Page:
That yearning led him to start a business, about which he knew nothing, on top of a student loan debt of overwhelming proportion, taking on one of the riskiest businesses there is — restaurants. Was he nuts? Maybe, but one thing for sure, he was an American with a lot of determination and a big fat positive attitude. Now that Craig has survived and succeeded brilliantly with the two restaurants (not without a mountain of challenges) and one book under his wings, he’s about to launch a second book this coming June – “Let Them Eat Pancakes.”
Craig presented his books last night at The American Library of Paris, an event that I sadly missed because of our own Après Midi taking place and the transportation strike, still fully underway. But Craig is one of those people I applaud and of whom I am really proud.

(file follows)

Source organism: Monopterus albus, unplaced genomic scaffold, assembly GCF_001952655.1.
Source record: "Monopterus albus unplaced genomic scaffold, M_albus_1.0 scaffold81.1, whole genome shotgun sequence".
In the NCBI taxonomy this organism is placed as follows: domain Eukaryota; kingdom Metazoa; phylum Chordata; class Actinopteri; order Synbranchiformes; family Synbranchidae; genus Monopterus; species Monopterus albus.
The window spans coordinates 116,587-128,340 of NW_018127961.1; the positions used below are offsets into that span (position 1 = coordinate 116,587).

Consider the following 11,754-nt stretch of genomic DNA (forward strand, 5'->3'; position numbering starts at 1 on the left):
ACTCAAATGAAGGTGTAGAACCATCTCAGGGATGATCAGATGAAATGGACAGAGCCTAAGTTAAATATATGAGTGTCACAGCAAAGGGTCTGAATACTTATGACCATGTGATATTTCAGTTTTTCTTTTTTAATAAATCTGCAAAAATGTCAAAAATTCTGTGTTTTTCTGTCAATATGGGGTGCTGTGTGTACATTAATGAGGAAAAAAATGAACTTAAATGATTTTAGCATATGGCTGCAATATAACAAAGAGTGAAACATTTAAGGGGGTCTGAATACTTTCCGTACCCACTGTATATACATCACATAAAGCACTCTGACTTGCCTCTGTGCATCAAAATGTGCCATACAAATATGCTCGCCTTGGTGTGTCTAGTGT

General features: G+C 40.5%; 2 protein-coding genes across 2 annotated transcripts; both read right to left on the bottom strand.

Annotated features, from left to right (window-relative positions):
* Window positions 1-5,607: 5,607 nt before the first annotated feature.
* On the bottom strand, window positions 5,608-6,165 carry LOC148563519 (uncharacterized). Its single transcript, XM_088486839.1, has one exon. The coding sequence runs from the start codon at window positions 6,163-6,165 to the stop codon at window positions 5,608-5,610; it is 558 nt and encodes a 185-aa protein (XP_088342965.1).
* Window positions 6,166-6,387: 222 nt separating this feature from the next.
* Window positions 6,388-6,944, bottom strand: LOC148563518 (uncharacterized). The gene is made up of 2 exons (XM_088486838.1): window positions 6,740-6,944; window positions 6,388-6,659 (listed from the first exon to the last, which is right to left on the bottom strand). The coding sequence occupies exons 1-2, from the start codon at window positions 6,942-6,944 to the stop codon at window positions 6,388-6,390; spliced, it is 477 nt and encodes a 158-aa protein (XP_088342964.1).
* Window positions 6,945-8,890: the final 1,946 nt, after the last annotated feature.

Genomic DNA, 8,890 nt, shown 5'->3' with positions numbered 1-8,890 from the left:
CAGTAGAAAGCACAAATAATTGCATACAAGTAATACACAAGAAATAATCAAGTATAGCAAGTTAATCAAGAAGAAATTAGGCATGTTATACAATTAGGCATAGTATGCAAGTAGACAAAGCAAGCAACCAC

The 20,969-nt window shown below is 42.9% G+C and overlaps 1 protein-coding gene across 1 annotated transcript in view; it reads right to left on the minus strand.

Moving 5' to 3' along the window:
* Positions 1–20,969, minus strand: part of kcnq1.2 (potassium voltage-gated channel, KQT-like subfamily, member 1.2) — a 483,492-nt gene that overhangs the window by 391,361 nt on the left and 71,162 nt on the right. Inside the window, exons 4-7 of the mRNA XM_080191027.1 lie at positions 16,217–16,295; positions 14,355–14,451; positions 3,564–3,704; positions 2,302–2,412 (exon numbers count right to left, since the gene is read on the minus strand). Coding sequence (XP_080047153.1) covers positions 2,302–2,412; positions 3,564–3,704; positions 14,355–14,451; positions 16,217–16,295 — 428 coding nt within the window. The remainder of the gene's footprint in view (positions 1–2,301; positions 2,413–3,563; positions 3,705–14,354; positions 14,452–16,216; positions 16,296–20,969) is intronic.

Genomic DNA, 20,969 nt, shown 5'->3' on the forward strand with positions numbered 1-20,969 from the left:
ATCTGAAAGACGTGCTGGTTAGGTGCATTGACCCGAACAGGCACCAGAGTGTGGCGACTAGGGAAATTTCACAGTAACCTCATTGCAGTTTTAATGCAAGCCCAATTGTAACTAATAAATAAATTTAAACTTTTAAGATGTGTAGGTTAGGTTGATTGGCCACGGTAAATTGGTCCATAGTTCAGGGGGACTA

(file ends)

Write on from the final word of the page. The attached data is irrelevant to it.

Two others on the long list of accomplished expats are Richard Nahem and Lisa Anselmo. Richard Nahem is a New Yorker who fell in love with the City of Light when he was just a teen, but made it home more than 20 years later after a career as a trained chef, caterer and event planner. Richard just “put himself out there” with a blog, “Eye Prefer Paris,” offering up private tours and as a journalist for other guide books and publications. Richard made it a point to interview and highlight other Americans who made a mark on the Paris scene with his “Parisian of the Month” (I was featured in September 2015) and most recently began a video series titled “A Bite of Paris” (I was Episode 7: “Dinner with Adrian Leeds at Chez Omar“).